Potential loss in funding creates a dark cloud over university success

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http://acrossaday.com/?search=mail-order-cialis University of West Florida President Judy Bense highlighted the success of the previous school year in the annual State of the University address on Thursday in the UWF Field House, but also expressed concern for a potentially significant loss in funding.

The university has accomplished a number of things over the past year, including being recognized as a “Purple Heart University” for its service to veterans, exemplary student recognitions and five sports championships. However, there is a dark cloud that looms over recent success.

During the 2012-2013 school year, lawmakers created a metrics program that provides funding to colleges and universities based on their performance in 10 specific benchmarks. These benchmarks include retention rates, enrollment hours and graduation rates that are scored six years after each incoming class.

During the first year, UWF scored a 21 on the 50 point scale, which resulted in the loss of $3.8 million in funding. Last year, the score shot up to 37, which restored $3.8 million in base funding.

“This is the best news of any university in the state, but the problem is that we went up so high that we have to get higher every year in order to get points,” said Bense. “I have to tell you the truth, no surprises – we are concerned. The 2009 freshmen class (the group that will determine this year’s score) was not very strong.”

Although this year’s score could potentially cost the school millions in base funding, the university did receive a total of $24.2 million in new funding for programs, not to mention generous gifts to the university by family and business organizations.

“The situation with the points for state funding is a little scary,” said Danielle Malone, president of the W.E.B. Dubois Honor Society. “But the school has been in situations where we lost money and gained other funding, so I think we will have no problem bouncing back.”

The university recently received more funding to complete the Florida Military program and partnered with Gulf Islands National Seashore to build the National Park Service Resource Learning Center.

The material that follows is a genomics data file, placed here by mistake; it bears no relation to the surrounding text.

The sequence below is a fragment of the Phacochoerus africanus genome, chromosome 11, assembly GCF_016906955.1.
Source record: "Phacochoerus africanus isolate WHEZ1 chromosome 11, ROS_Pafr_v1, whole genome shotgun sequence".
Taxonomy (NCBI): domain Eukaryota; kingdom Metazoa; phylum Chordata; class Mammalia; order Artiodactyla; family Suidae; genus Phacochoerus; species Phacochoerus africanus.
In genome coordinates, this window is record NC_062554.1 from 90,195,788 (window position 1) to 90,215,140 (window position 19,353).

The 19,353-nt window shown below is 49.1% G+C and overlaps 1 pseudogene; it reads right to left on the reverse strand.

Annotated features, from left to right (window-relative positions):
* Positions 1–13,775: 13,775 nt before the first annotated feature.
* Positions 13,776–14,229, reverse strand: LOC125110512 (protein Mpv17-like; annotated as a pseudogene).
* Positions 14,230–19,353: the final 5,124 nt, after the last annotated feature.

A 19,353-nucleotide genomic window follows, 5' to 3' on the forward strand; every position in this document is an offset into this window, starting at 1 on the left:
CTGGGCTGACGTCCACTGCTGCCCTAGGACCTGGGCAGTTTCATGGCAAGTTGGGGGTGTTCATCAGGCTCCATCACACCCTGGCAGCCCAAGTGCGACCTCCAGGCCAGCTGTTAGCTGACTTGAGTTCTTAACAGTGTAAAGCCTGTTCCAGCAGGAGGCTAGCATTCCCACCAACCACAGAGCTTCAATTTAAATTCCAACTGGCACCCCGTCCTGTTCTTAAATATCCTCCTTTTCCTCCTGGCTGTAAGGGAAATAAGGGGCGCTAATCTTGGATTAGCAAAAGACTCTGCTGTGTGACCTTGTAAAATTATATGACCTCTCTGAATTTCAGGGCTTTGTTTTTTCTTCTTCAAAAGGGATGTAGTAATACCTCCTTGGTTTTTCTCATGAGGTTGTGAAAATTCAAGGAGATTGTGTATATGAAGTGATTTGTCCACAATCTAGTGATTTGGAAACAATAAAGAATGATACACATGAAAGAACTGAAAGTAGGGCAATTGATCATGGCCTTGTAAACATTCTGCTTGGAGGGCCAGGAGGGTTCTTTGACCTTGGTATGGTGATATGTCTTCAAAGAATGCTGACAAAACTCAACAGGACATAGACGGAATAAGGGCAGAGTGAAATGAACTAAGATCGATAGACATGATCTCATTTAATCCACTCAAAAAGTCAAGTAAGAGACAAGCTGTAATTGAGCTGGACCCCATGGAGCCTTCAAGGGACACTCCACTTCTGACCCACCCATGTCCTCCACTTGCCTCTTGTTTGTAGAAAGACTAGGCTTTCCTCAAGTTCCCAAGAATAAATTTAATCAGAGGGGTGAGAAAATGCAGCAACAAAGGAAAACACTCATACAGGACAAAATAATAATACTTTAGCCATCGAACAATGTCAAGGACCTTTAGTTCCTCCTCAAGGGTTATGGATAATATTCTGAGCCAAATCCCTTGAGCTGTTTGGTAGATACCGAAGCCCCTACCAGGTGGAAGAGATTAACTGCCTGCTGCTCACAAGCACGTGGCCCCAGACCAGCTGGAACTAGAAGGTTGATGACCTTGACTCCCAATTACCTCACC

The nursing program opened a new state-of-the-art nursing lab, and a group of engineering students won second place in an international design competition. Biochemistry major Jini Curry was named National Honor Student of the Year by the National Collegiate Honors Council.

Last year, the swim team, as well as the men’s and women’s golf and tennis teams, brought home new trophies, making the grand total 84 conference championships in school history. The football team will also begin scrimmages this semester, and a new competition field is currently under construction.

“For 21 years in a row, our student athletes have a higher GPA than the general student body,” said Bense. “They are winners in and out of the classrooms.”

University staff and employees received a 3.8 percent raise in salary. The university also experienced a 2 percent increase in student enrollment, 12.6 percent increase in graduate enrollment, and the freshmen class entered with a record breaking 3.61 GPA, up from a 3.58 last This address marked one of the last for Bense as she will retire as president in December 2016. The Board of Trustees will be having a meeting on Sep. 30, during which, there will be an update on the search for Bense’s successor.

For more information, the entire address can be watched on WUWF’s Youtube channel and the presentation can be found here.